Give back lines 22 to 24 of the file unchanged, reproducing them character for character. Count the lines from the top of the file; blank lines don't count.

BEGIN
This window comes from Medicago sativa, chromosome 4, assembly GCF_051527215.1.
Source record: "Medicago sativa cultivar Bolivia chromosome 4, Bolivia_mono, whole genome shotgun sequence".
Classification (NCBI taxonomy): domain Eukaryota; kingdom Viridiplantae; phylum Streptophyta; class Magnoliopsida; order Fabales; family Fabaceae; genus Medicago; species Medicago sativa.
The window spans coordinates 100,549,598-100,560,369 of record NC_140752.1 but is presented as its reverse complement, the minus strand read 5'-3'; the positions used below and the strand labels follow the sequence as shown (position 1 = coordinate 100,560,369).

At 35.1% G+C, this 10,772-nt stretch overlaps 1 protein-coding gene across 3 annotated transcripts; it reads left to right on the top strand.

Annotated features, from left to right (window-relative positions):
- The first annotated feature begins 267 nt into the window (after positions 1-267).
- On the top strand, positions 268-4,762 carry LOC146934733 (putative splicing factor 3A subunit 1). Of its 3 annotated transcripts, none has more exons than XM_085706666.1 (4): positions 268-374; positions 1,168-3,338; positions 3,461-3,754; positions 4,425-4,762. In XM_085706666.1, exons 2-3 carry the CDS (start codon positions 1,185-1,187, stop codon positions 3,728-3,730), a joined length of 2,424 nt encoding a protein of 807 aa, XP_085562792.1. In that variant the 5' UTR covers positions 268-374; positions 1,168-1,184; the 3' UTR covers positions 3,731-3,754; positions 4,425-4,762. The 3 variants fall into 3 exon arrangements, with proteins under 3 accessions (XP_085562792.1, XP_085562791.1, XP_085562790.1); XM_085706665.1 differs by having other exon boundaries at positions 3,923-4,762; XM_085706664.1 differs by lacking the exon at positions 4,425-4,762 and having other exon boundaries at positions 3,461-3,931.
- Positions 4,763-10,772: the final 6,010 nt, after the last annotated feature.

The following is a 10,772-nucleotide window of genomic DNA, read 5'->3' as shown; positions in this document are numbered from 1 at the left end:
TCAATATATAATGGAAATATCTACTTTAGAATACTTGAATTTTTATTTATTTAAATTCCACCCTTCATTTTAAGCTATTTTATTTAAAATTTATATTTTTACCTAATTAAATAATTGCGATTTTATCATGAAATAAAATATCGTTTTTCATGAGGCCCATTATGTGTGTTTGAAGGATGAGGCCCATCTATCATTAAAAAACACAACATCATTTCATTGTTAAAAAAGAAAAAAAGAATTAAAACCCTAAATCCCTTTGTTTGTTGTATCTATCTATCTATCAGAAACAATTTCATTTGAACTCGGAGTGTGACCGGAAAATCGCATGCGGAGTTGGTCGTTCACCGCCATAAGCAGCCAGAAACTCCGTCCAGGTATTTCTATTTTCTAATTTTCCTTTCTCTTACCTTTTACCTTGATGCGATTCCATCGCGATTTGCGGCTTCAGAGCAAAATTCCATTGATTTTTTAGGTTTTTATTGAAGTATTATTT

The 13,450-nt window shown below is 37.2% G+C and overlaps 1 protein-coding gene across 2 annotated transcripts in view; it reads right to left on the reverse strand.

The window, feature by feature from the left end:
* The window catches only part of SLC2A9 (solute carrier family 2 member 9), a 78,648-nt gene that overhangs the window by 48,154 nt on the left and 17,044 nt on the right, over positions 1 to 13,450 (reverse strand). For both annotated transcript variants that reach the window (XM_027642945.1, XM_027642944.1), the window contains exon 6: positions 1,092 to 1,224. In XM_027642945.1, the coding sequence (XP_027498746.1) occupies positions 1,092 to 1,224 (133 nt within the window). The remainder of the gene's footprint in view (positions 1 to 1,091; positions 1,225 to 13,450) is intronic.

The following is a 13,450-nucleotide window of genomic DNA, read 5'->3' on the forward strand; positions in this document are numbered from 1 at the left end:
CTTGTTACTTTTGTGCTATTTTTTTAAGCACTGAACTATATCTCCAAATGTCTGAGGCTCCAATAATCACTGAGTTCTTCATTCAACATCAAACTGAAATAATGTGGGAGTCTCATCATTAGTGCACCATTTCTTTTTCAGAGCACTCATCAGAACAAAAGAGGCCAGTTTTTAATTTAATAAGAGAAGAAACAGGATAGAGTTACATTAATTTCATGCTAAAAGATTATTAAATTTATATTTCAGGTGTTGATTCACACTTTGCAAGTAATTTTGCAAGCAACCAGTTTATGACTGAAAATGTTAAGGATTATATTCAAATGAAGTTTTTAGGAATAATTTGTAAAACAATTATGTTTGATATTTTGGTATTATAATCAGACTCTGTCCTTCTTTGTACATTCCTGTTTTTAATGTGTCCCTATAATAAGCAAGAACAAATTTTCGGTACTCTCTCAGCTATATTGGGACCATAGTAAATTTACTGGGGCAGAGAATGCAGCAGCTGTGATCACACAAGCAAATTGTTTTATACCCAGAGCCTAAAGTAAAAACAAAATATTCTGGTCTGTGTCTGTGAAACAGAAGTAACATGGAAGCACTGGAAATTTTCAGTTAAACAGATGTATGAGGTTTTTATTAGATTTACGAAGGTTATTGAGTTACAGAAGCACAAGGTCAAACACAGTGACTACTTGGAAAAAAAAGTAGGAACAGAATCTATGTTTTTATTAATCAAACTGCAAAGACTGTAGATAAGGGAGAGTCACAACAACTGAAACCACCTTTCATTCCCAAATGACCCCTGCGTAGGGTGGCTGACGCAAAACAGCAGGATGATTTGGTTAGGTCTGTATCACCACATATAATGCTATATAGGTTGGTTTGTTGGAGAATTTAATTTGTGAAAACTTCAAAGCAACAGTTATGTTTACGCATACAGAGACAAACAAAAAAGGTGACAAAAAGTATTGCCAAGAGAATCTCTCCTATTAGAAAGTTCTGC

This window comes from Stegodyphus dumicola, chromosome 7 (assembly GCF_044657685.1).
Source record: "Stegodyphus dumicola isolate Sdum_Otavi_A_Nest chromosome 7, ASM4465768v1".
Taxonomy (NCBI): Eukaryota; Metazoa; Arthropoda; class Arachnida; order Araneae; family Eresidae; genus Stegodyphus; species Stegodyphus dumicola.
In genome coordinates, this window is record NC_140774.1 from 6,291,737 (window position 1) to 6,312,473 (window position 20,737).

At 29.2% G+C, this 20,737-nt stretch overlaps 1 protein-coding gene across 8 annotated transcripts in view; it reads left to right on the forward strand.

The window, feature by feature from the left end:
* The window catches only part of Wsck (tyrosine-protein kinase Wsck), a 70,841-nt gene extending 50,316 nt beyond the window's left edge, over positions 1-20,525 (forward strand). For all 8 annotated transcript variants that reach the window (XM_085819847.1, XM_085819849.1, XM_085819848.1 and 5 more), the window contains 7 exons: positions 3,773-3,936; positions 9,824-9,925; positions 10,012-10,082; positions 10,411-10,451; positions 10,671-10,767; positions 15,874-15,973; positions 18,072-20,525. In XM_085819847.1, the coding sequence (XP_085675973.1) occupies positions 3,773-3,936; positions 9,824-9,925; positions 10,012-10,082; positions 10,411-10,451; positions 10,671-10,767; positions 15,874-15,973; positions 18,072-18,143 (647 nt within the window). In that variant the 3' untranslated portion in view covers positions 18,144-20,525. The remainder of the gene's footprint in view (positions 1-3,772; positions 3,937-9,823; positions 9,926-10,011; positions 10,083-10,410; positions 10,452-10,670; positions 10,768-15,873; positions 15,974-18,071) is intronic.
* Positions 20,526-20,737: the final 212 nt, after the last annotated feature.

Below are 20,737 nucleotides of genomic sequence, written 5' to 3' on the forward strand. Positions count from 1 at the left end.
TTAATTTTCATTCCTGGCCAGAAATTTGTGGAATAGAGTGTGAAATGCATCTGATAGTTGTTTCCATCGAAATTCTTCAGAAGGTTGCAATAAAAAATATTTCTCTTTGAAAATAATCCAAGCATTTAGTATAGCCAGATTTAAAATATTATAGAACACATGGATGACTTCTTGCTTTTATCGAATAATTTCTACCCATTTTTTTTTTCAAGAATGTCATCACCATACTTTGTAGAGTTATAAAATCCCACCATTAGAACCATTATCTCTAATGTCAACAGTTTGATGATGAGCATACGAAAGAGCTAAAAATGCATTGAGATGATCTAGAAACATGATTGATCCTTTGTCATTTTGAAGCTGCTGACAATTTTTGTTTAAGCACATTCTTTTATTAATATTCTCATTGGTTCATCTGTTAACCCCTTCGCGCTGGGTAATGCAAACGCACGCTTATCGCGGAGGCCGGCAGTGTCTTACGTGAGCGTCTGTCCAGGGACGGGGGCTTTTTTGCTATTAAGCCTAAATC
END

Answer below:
The window, feature by feature from the left end:
* The window catches only part of Wsck (tyrosine-protein kinase Wsck), a 70,841-nt gene extending 50,316 nt beyond the window's left edge, over positions 1-20,525 (forward strand). For all 8 annotated transcript variants that reach the window (XM_085819847.1, XM_085819849.1, XM_085819848.1 and 5 more), the window contains 7 exons: positions 3,773-3,936; positions 9,824-9,925; positions 10,012-10,082; positions 10,411-10,451; positions 10,671-10,767; positions 15,874-15,973; positions 18,072-20,525. In XM_085819847.1, the coding sequence (XP_085675973.1) occupies positions 3,773-3,936; positions 9,824-9,925; positions 10,012-10,082; positions 10,411-10,451; positions 10,671-10,767; positions 15,874-15,973; positions 18,072-18,143 (647 nt within the window). In that variant the 3' untranslated portion in view covers positions 18,144-20,525. The remainder of the gene's footprint in view (positions 1-3,772; positions 3,937-9,823; positions 9,926-10,011; positions 10,083-10,410; positions 10,452-10,670; positions 10,768-15,873; positions 15,974-18,071) is intronic.
* Positions 20,526-20,737: the final 212 nt, after the last annotated feature.